“The World to Come” (Sept. 18, 2018–March 3, 2019)
Forty-five contemporary international artists chronicle an era of rapid, radical, and irrevocable ecological change.
The World to Come: Art in the Age of the Anthropocene
September 18, 2018 – March 3, 2019
Harn Museum of Art
University of Florida
The World to Come: Art in the Age of the Anthropocene chronicles an era of rapid, radical and irrevocable ecological change through works of art by more than 45 contemporary international artists. We live in a world of imminent extinctions, runaway climate change and the depletion of biodiversity and resources. Our age has been identified as the Anthropocene, a controversial term used to name a new geological epoch defined by human impact. While geological epochs are known as products of slow change, the Anthropocene has been characterized by speed. Rising water, surging population and new technologies that compress our breathless sense of space and time. Philosopher Santiago Zabala, echoing Heidegger, warns, “The greatest emergency is the absence of emergency.”
Despite the challenges of disaster and denial, artists in the exhibition respond with resistance, imagination and new ways of seeing and thinking about the world to come. The artists contest mastery of human power over nature while re-visioning the bond of humans to non-human life. In this way, they sustain an openness, wonder and curiosity, keeping optimism in check and nihilism at bay. Organized around overlapping trajectories, the exhibition is structured as a collage of networked ecologies and stories within stories. They include raw material, disaster, consumption, loss, justice and the emergence of new and nonhierarchical alliances in human-non-human relations.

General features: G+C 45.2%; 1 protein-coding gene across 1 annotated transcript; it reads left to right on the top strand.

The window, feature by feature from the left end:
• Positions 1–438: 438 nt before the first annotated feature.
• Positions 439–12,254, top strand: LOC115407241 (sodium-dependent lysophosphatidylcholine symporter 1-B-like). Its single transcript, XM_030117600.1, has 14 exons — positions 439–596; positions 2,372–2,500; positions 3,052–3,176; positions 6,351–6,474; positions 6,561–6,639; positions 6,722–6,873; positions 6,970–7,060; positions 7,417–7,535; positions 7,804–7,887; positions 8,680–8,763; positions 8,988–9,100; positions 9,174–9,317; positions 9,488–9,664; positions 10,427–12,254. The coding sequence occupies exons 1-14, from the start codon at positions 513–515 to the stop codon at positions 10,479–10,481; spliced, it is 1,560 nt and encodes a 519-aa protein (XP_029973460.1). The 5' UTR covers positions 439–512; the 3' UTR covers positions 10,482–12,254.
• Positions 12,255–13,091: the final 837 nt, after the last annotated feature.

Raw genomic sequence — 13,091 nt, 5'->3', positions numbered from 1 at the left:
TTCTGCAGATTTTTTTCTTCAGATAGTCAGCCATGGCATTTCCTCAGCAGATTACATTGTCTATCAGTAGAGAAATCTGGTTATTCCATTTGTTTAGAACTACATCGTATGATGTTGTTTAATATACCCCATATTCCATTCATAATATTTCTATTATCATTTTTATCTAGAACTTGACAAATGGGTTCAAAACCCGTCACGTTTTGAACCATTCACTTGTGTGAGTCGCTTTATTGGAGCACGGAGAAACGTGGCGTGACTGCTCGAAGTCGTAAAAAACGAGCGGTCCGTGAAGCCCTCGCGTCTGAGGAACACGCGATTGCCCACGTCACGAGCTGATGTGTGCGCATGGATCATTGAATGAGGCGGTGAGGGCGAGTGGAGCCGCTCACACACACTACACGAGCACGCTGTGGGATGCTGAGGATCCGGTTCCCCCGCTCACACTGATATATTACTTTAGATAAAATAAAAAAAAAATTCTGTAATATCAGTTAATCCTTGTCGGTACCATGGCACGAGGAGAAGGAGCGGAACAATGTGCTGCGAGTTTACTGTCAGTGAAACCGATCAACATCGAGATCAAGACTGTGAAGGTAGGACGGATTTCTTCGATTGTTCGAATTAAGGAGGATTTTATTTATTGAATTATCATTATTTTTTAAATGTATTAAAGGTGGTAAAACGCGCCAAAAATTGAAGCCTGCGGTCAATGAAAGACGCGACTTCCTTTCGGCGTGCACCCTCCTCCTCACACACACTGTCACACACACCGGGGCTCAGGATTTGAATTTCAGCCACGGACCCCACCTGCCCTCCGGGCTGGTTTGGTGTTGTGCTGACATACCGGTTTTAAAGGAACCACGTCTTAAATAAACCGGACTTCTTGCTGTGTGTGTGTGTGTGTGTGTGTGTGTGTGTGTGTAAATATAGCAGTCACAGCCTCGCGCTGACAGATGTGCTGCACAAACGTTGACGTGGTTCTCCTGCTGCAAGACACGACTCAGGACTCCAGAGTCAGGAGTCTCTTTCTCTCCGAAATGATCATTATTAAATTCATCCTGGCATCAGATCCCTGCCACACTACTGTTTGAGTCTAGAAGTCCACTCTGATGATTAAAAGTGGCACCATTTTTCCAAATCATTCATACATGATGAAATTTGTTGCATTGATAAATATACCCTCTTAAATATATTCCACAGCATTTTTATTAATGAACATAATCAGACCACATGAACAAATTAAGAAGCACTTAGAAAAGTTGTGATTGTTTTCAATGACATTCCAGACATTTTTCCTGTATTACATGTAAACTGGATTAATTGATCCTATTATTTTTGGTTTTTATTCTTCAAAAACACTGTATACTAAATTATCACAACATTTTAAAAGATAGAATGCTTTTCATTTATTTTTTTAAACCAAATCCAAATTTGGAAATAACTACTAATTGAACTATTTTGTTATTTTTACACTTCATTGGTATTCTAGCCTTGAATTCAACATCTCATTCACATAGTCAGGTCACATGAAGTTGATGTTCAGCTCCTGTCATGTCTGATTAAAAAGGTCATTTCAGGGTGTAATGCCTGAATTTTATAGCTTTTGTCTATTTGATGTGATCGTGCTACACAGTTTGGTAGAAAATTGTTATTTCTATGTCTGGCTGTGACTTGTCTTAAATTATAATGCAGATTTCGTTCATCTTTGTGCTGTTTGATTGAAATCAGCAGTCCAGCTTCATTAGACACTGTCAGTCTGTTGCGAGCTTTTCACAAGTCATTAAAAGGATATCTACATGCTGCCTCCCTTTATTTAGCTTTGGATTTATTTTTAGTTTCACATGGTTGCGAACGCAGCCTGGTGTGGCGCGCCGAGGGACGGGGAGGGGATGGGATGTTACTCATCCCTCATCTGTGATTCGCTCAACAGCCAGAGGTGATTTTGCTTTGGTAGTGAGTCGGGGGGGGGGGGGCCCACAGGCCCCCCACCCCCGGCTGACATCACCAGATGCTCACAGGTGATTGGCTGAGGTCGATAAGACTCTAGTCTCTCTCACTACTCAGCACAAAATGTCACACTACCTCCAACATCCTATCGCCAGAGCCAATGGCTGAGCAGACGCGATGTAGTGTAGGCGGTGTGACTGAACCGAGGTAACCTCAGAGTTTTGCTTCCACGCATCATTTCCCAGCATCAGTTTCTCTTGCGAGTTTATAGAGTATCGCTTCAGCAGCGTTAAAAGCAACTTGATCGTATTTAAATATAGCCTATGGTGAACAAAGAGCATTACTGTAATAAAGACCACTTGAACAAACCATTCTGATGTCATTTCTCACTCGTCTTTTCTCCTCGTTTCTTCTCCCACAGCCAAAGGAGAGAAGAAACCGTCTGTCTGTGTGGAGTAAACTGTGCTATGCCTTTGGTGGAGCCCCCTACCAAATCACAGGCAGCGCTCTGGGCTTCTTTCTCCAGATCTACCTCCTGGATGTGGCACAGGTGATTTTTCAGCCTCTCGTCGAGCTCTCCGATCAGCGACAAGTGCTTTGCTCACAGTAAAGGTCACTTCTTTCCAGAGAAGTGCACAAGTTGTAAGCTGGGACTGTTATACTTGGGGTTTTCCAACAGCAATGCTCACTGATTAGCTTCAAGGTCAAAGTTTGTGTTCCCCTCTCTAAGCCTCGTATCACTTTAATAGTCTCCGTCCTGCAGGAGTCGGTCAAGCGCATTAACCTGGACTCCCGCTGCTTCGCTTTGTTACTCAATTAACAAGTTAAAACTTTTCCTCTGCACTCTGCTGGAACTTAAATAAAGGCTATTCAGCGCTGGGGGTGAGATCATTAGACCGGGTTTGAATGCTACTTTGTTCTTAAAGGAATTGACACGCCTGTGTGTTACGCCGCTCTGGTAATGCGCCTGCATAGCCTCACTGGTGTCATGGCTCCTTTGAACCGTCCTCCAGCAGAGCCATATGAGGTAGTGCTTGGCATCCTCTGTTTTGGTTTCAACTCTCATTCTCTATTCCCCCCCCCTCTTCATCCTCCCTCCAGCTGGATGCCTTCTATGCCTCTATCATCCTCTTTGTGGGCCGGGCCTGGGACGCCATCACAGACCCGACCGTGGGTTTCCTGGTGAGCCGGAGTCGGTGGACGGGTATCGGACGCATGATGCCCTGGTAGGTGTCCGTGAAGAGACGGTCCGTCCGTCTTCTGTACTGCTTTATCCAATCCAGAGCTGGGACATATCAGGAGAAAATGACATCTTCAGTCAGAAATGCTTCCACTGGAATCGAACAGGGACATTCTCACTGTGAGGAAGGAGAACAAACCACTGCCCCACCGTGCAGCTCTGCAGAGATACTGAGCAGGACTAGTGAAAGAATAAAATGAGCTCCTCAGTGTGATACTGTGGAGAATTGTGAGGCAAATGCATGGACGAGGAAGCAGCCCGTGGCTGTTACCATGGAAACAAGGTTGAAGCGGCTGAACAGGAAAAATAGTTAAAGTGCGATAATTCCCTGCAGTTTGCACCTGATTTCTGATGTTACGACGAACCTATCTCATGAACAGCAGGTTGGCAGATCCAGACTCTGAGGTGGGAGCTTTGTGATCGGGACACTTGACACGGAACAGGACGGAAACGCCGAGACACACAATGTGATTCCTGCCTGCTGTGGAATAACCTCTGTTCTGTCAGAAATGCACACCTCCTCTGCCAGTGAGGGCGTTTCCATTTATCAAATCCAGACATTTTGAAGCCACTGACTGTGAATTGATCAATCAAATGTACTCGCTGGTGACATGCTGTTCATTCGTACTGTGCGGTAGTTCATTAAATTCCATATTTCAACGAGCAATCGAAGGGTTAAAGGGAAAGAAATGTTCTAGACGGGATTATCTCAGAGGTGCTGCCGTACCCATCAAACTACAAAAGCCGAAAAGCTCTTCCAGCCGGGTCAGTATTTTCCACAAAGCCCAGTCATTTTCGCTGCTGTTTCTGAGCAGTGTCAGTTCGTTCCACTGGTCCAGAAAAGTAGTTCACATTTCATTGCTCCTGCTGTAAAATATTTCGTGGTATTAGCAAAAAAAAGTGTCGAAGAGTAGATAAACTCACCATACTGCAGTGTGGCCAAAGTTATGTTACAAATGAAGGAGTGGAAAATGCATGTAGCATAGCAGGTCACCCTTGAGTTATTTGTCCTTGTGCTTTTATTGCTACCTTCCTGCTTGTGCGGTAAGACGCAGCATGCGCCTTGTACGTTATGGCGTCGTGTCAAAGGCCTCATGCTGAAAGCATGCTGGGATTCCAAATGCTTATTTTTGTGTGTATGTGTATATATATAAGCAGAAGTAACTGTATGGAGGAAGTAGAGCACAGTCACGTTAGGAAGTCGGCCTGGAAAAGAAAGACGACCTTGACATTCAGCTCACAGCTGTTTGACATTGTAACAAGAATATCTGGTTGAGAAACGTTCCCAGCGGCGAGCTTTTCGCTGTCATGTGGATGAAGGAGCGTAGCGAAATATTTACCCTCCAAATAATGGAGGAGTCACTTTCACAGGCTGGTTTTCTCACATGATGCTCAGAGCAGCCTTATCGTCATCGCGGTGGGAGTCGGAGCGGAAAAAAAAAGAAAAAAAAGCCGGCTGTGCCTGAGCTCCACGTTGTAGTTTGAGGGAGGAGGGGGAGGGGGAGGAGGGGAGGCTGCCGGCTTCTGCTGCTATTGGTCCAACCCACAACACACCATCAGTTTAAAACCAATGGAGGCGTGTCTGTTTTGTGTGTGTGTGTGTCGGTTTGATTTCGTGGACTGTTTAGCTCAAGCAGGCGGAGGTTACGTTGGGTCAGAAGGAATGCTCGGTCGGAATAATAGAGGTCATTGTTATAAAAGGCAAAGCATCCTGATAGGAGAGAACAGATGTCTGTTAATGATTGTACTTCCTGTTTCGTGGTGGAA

Florida is one of the most environmentally vulnerable location worldwide making The World to Come especially relevant. The exhibition will include a catalogue and dynamic interdisciplinary programs. In January 2017, the Harn Museum of Art received a $100,000 grant from the prestigious Andy Warhol Foundation, providing welcome support for the exhibition.
Support for “The World to Come” is from the National Endowment for the Arts, the Andy Warhol Foundation, UF Center for Humanities & the Public Sphere (Rothman Endowment), Harn Eminent Scholar Chair in Art History Lecture Series (keynote), UF Imagining Climate Change, UF Office of Research, and the generosity of several private donors.
Image: Maroesjka Lavigne, White Rhino, Namibia. From the series Land of Nothingness (2015). Courtesy of the artist.